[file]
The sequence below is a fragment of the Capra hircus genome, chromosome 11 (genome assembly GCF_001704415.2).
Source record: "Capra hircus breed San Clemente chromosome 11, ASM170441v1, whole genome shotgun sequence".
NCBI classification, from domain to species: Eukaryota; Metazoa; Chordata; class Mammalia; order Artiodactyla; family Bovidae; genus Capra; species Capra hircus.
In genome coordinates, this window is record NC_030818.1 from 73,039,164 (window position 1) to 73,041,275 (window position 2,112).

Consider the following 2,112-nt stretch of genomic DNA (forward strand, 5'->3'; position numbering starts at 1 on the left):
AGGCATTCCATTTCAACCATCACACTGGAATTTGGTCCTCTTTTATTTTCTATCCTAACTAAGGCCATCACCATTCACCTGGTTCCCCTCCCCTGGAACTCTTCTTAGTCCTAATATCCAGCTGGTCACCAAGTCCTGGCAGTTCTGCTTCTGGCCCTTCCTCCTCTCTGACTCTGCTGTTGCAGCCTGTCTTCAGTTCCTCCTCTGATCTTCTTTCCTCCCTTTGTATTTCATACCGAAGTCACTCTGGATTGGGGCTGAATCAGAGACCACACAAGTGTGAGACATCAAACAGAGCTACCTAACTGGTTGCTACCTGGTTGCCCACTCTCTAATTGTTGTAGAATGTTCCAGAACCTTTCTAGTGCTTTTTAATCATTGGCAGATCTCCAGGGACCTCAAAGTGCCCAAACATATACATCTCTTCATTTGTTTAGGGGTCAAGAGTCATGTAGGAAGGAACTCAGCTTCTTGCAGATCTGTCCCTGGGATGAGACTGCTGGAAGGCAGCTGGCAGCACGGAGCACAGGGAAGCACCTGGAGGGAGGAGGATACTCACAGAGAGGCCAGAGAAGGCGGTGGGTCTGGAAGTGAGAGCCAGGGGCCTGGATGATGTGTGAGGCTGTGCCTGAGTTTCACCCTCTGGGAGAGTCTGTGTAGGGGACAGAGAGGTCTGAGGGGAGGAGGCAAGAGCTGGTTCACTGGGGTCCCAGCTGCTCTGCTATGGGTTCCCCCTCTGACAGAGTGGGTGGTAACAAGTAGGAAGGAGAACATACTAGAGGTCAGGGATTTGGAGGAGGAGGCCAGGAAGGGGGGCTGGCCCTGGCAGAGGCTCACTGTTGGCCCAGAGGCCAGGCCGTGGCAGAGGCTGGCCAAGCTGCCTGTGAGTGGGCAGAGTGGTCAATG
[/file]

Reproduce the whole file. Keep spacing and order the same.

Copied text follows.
The sequence below is a fragment of the Capra hircus genome, chromosome 11 (genome assembly GCF_001704415.2).
Source record: "Capra hircus breed San Clemente chromosome 11, ASM170441v1, whole genome shotgun sequence".
NCBI classification, from domain to species: Eukaryota; Metazoa; Chordata; class Mammalia; order Artiodactyla; family Bovidae; genus Capra; species Capra hircus.
In genome coordinates, this window is record NC_030818.1 from 73,039,164 (window position 1) to 73,041,275 (window position 2,112).

Consider the following 2,112-nt stretch of genomic DNA (forward strand, 5'->3'; position numbering starts at 1 on the left):
AGGCATTCCATTTCAACCATCACACTGGAATTTGGTCCTCTTTTATTTTCTATCCTAACTAAGGCCATCACCATTCACCTGGTTCCCCTCCCCTGGAACTCTTCTTAGTCCTAATATCCAGCTGGTCACCAAGTCCTGGCAGTTCTGCTTCTGGCCCTTCCTCCTCTCTGACTCTGCTGTTGCAGCCTGTCTTCAGTTCCTCCTCTGATCTTCTTTCCTCCCTTTGTATTTCATACCGAAGTCACTCTGGATTGGGGCTGAATCAGAGACCACACAAGTGTGAGACATCAAACAGAGCTACCTAACTGGTTGCTACCTGGTTGCCCACTCTCTAATTGTTGTAGAATGTTCCAGAACCTTTCTAGTGCTTTTTAATCATTGGCAGATCTCCAGGGACCTCAAAGTGCCCAAACATATACATCTCTTCATTTGTTTAGGGGTCAAGAGTCATGTAGGAAGGAACTCAGCTTCTTGCAGATCTGTCCCTGGGATGAGACTGCTGGAAGGCAGCTGGCAGCACGGAGCACAGGGAAGCACCTGGAGGGAGGAGGATACTCACAGAGAGGCCAGAGAAGGCGGTGGGTCTGGAAGTGAGAGCCAGGGGCCTGGATGATGTGTGAGGCTGTGCCTGAGTTTCACCCTCTGGGAGAGTCTGTGTAGGGGACAGAGAGGTCTGAGGGGAGGAGGCAAGAGCTGGTTCACTGGGGTCCCAGCTGCTCTGCTATGGGTTCCCCCTCTGACAGAGTGGGTGGTAACAAGTAGGAAGGAGAACATACTAGAGGTCAGGGATTTGGAGGAGGAGGCCAGGAAGGGGGGCTGGCCCTGGCAGAGGCTCACTGTTGGCCCAGAGGCCAGGCCGTGGCAGAGGCTGGCCAAGCTGCCTGTGAGTGGGCAGAGTGGTCAATG